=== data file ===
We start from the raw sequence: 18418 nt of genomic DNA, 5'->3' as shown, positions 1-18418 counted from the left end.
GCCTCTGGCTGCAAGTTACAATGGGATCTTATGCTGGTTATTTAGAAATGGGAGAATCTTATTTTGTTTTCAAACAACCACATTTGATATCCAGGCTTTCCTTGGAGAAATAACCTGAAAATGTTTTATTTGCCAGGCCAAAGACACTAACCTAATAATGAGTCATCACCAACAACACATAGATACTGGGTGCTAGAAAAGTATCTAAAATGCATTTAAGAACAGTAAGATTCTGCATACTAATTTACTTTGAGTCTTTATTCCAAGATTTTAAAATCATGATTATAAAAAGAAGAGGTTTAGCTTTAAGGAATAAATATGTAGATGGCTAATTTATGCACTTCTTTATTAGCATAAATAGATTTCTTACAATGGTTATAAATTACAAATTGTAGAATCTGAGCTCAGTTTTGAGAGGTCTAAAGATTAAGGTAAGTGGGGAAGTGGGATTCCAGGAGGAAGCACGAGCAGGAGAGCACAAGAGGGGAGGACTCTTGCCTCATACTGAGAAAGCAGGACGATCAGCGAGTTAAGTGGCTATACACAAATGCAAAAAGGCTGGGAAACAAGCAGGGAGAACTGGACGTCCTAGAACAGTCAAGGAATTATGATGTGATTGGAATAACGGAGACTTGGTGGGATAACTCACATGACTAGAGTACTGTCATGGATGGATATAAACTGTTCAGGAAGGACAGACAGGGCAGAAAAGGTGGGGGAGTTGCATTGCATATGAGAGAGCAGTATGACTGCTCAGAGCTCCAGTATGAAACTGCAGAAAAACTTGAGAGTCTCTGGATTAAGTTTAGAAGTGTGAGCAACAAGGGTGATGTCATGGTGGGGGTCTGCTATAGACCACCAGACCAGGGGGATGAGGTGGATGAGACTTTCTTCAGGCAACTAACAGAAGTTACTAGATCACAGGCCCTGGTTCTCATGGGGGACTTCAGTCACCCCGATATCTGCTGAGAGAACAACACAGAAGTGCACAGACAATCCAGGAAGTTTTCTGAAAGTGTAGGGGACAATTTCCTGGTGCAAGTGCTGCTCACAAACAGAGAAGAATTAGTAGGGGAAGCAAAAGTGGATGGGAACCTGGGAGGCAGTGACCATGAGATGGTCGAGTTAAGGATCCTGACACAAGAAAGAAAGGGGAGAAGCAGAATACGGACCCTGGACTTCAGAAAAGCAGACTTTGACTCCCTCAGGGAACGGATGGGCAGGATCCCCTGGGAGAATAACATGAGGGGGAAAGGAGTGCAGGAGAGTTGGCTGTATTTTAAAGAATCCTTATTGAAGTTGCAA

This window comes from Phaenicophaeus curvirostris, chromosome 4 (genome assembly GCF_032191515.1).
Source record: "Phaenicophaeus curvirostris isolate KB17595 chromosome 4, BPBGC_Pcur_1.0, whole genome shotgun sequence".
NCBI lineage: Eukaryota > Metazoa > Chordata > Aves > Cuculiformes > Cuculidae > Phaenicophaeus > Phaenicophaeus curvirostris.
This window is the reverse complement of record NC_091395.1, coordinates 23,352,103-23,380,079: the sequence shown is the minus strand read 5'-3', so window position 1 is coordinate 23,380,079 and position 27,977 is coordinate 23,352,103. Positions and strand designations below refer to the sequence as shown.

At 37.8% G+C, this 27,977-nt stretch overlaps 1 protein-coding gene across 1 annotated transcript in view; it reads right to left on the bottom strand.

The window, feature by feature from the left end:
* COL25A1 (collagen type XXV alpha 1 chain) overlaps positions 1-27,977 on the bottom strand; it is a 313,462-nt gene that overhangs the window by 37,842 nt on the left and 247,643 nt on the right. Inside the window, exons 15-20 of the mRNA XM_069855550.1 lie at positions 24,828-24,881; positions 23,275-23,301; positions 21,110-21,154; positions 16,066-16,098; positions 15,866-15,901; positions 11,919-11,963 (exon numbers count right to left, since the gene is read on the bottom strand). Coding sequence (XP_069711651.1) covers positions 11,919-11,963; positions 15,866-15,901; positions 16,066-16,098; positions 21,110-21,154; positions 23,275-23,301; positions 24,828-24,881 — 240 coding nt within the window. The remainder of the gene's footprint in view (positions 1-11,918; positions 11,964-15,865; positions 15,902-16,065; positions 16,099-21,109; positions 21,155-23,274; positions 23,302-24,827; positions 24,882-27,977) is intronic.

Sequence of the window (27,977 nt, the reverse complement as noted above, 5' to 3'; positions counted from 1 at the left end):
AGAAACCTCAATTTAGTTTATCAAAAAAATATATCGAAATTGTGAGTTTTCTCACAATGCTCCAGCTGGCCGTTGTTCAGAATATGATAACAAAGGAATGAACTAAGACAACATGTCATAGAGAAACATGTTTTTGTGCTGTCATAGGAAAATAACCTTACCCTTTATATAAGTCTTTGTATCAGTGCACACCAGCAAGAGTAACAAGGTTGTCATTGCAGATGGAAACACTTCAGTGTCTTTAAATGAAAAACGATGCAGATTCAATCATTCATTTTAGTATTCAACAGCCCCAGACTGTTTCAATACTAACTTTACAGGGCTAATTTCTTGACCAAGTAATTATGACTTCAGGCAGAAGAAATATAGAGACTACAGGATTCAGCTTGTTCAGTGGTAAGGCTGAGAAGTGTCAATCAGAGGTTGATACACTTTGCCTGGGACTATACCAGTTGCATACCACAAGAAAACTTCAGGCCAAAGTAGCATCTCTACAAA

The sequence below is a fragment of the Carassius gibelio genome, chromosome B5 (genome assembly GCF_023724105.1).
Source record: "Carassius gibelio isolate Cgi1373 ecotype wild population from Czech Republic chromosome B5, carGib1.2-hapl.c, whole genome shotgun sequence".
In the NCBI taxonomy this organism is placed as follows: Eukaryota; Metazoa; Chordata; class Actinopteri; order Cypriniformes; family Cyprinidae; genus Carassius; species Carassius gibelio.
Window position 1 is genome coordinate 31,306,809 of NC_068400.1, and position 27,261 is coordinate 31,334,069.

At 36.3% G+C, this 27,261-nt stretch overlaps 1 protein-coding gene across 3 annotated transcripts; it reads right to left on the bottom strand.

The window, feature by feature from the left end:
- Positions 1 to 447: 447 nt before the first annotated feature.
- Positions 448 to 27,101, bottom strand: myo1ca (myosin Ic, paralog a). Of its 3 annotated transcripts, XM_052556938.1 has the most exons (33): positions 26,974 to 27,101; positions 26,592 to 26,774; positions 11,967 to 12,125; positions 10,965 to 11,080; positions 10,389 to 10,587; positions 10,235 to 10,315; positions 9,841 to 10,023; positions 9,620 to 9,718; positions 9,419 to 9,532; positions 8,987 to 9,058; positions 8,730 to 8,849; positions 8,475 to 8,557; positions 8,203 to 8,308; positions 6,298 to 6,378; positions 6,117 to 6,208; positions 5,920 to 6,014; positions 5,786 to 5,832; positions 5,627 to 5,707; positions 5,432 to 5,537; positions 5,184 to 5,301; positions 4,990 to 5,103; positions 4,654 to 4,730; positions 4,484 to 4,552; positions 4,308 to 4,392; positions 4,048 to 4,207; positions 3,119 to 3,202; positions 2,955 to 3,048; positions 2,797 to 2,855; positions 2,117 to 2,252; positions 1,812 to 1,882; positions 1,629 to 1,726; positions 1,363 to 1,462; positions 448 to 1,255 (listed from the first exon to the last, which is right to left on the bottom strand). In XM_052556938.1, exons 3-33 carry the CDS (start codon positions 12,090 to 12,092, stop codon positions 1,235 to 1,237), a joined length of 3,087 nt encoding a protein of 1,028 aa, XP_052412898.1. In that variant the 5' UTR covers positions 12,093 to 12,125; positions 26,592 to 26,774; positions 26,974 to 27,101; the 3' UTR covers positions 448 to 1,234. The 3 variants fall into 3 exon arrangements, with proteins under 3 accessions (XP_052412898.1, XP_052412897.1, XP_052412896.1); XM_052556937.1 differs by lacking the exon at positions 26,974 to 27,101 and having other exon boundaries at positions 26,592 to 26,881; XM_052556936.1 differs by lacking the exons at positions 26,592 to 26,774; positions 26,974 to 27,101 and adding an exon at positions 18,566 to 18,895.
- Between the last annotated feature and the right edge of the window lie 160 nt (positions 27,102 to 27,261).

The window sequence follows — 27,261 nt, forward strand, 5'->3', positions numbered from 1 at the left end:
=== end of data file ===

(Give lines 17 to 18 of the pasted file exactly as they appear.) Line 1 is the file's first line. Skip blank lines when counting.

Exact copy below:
The window, feature by feature from the left end:
- Positions 1 to 447: 447 nt before the first annotated feature.